“As heroin use and dependence have become more prevalent, the chances that each of us knows someone dependent on heroin (or opioid pills) have climbed. Your friend, family member, roommate, office mate, or significant other may be struggling with a heroin problem. In my case, it was my little sister.
But stigma toward drug users, especially those who use heroin, is still strong. And this stigma can make it that much harder for people to come forward and get the help and support they need.
Most of us disapprove of heroin use, and many of us stigmatize users. While disapproval is lower for other drugs such as ecstasy (“molly”), cocaine and especially marijuana, 94%-99% of adults in the US disapprove of someone trying heroin even once or twice. Even frequent users of drugs such as ecstasy tend to stigmatize heroin use.
Although much of the public is undereducated about drugs, this disapproval is still understandable, as experts agree that heroin appears to be associated with a higher level of dependence and physical and social harm than any other drug. (And of course many would argue that much of this harm is in fact a result of punitive drug policy.)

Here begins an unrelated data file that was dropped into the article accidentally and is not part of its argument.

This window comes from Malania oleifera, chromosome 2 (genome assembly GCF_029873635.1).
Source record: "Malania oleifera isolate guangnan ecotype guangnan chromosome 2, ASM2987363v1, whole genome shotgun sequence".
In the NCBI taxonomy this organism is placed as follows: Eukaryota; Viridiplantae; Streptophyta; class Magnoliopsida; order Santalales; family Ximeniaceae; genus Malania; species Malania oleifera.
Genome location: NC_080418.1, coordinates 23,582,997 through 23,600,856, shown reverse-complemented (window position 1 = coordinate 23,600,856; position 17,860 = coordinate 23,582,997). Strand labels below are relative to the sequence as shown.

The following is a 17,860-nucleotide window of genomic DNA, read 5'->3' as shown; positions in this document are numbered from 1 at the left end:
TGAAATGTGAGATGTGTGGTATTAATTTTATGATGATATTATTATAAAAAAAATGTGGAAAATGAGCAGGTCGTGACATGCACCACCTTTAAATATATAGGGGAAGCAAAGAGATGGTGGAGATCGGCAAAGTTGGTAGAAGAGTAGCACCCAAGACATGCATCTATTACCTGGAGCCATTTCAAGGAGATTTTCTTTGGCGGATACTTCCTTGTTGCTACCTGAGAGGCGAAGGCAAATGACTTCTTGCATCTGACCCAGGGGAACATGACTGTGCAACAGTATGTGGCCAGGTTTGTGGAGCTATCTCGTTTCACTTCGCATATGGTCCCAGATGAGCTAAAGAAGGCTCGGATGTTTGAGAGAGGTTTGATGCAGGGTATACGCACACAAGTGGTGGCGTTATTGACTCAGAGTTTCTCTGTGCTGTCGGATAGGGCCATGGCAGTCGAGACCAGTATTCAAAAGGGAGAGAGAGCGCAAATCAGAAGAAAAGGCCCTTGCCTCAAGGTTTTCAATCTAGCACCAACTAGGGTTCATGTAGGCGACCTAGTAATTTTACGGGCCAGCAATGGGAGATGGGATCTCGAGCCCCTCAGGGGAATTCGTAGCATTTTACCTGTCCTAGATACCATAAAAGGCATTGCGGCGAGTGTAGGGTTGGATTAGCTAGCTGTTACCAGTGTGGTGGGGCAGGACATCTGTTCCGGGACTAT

Therefore, disapproval toward use is understandable – regardless of the reasons that someone started using. However, stigmatizing or ostracizing users, or saying they deserve to die, does not appear to help improve their condition, especially when the users are our friends or family.”
Read more at: http://theconversation.com/the-stigma-against-people-who-use-heroin-makes-it-harder-for-them-to-get-help-46906
Source: TheConversation.com – September 4, 2015